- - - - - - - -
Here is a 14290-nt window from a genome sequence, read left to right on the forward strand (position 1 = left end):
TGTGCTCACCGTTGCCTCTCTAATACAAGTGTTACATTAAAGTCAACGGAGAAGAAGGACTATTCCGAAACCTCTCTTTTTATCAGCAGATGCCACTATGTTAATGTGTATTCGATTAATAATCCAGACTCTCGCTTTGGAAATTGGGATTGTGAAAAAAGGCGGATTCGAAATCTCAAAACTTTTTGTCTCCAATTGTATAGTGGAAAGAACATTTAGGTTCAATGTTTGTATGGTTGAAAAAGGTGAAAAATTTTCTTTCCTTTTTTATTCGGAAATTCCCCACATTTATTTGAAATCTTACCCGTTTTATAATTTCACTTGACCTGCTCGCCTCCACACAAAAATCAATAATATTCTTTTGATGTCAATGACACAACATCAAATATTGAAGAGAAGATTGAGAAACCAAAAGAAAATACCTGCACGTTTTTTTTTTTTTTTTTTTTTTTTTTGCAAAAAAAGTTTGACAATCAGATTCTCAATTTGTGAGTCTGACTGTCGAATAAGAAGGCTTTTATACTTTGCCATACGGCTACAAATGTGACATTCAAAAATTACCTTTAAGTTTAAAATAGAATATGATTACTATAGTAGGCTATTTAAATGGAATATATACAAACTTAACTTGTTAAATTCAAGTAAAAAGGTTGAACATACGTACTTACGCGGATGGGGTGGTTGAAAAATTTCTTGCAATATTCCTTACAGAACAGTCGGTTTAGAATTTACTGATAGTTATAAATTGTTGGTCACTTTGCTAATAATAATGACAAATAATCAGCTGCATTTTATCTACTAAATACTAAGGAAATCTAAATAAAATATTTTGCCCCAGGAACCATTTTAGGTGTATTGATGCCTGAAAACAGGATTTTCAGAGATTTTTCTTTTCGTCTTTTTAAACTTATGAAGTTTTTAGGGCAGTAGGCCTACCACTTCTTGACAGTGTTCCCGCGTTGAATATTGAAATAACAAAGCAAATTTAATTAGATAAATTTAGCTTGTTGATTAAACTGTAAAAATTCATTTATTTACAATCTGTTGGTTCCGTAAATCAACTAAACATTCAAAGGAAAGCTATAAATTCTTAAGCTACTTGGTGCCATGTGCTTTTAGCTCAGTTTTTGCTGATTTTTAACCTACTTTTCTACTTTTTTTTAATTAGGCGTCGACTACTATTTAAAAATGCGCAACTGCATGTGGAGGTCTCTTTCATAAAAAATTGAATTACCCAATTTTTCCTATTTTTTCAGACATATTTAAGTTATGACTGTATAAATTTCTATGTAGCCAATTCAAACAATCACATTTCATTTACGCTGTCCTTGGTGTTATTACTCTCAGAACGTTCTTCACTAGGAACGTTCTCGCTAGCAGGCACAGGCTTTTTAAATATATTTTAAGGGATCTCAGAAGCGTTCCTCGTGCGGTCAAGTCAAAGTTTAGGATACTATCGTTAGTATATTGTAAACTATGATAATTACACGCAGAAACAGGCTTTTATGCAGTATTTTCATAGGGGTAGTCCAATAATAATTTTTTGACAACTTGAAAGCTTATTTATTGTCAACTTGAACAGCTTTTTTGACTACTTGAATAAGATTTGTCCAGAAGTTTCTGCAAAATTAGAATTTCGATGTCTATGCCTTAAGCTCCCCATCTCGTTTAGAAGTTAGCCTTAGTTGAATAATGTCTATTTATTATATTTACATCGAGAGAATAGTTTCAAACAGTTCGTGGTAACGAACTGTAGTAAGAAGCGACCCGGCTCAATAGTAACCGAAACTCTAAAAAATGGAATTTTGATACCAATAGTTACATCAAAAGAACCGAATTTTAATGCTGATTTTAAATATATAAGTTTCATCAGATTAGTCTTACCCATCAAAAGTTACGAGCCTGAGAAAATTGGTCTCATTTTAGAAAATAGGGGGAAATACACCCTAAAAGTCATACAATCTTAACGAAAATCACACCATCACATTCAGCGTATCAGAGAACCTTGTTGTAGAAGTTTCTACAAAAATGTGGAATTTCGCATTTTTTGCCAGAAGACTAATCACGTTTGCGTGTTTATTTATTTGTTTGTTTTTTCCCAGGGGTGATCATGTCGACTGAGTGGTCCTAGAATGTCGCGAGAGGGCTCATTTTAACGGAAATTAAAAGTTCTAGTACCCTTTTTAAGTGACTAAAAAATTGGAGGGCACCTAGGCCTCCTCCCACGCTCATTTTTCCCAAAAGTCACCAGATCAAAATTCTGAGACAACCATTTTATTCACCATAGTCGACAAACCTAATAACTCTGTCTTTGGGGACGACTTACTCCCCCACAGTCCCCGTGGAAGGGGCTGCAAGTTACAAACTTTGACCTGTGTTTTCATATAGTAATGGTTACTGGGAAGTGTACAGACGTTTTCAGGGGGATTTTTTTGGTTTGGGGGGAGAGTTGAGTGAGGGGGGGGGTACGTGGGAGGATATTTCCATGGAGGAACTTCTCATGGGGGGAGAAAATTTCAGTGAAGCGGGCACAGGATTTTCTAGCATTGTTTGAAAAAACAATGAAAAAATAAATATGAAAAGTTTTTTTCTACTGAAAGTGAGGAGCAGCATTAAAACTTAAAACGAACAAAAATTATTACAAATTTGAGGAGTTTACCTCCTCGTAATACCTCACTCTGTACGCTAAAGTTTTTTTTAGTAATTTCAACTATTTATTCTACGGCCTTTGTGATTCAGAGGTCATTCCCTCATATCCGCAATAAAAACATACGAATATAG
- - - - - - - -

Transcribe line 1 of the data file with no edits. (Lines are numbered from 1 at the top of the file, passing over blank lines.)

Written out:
Here is a 14290-nt window from a genome sequence, read left to right on the forward strand (position 1 = left end):